The ever expanding universe reminds me of the insignificance of all the problems of the world. It gives me hope that one day man will venture out to wonder space unified by the fact that we are so rare, precious, fragile and insignificant in the inconceivable scale of the universe.

  • Dizzy Bob

    Oh for God’s sake invent warp drive and start exploring the galaxy!!!

  • Lindsay

    wow makes you realise just how insignificant we actually are doesn’t it! if only every1 realised wot wonders was going on out there maybe they’d value each other,themselves & the world we live on more??……

  • yogan

    buddhaful ~ Inlakech Namaste
    brought to you by NASA (never a straight answer)

  • aradhana chauhan

    Excellent work……love the pic…..

  • Brian

    Sedikit menakutkan, tapi gambar yang menakjubkan.
    (Little scarie, but amazing picture)

  • ALOK

    awesome !

  • brrr


  • John

    Thats great!!! i’ve drawn a lot of bubles in the milky way project,its good to see its working just fine…o yeah i love it…

  • Sam

    Magnificent.. every time I read about discoveries in space (new galaxies, stars, nebulae etc), it makes my head spin knowing how infinitely small we are and how much surrounds us.. ‘out there’…

  • John

    oh yeah,its great to see that all the bubles ive drawn in the milky way project are working,i love it!!!

  • Eman

    are the circles around the stars in the 2nd picture digital artifacts or is there some sort of light bending distortion causing that faint ring to form?

  • Estel

    “Some celestial event. No – no words. No words to describe it. Poetry! They should’ve sent a poet. So beautiful. So beautiful… I had no idea.”

  • Mitch

    anyone else notice how this article (especially the first pic) coincides with the Green Lantern movie craze?

  • Bob


  • RYAN

    This will be my home one day.

  • Brie

    I can’t help but notice that it looks like a 4D ultrasound image of a 12 – 15 week fetus. Being an OB nurse, it just jumps out at me. Anyone else see it? The images are truly beautiful.


    Amazing how masive the universe is…… Amaizing how stupid and mindless most human beings are…. Amazing how, here on earth we distroy everything for money and other hidden interests….Amazing how energy in the universe creates and distroys for noones pleasure!!

  • Samengage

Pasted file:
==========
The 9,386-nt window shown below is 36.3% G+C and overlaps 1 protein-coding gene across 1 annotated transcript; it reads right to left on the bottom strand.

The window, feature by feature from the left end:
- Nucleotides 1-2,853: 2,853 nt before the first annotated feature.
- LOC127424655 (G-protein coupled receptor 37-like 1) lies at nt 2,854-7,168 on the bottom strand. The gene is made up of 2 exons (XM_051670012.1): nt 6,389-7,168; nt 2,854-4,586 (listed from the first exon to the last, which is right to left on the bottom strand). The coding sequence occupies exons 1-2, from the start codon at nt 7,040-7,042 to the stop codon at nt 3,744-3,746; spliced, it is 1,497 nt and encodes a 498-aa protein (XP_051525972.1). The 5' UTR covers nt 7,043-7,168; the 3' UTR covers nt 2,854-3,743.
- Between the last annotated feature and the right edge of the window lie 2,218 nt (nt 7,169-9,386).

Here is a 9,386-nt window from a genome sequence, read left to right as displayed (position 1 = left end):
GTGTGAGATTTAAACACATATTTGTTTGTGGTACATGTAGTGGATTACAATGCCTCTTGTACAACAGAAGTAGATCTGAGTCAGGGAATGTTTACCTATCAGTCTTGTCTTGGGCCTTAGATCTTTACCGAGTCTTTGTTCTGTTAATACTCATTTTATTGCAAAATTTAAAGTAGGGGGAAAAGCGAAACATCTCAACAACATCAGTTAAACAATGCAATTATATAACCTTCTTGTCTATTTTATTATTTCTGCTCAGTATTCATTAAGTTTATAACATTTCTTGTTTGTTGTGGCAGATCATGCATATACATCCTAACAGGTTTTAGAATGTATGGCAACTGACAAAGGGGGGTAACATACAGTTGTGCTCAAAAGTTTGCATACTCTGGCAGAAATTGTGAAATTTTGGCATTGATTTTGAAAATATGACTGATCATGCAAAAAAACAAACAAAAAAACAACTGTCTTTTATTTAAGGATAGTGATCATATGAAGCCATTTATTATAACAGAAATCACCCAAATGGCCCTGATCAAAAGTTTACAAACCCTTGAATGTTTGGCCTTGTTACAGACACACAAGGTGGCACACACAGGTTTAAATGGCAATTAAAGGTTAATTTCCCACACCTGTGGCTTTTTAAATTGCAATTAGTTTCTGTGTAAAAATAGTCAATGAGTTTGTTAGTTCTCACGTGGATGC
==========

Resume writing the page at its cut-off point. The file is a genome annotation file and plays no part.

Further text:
Magnifique, il y a des instants comme celui-ci où on prend conscience que nous sommes des êtres vivants, entourés d’une infinie beauté ! Merci pour ces splendides photos !

  • mark reydemto

    wow it owsome.

  • Eric

    How naive can people be to think GOD is responsible for this type of phenomenon. This is National Geographic – it explores nature and SCIENCE, not religion. Religion has no science background, no proof of anything. Science can however prove where the earth actually came from. Damn tea party fools.

  • zombie

    We are all Stardust

  • ddd


  • Rajesh Edakkandiyil

    there is no beyond thinking….thinking ends here….

  • antonio filosa

    it’s wonderful!!!!

  • Doug Johnson

    The ‘BIG G’ can’t do anything wrong, HE “don’t make junk!!!!!!!



  • Bishop Karugia

    John 14:1
    Do not let your hearts be troubled.Trust in God and also in me.In my fathers house there many rooms.if it where not so.I would have told you.I’m going there to prepare a place for you.


    this is really great work
    awsome guys

  • Nancy K Hahn

    Wow! There is so much AMAZING and glorious to see,learn, and wonder about. How can anyone ever feel finished with learning and discovering. I’m with Dizzy Bob – Let’s go!

  • joi


  • margaret jennings

    thanks to a great teacher, I can understand just a little. I am in awe

  • J.R

    This reminds me of Shakespeare’s quote
    Come, gentle night, — come, loving black brow’d night,
    Give me my Romeo; and when he shall die,
    Take him and cut him out in little stars,
    And he will make the face of Heaven so fine
    That all the world will be in love with night,
    And pay no worship to the garish sun.

  • Great stories, maintain them coming 🙂 This is the first time i have commented, b¨´t i have been lurking for a while.

  • […] New Picture: Glowing Green Ring Nebula – News Watch Jun 15, 2011 … New Picture: Glowing Green Ring Nebula. Posted by Victoria Jaggard of National Geographic News June … […]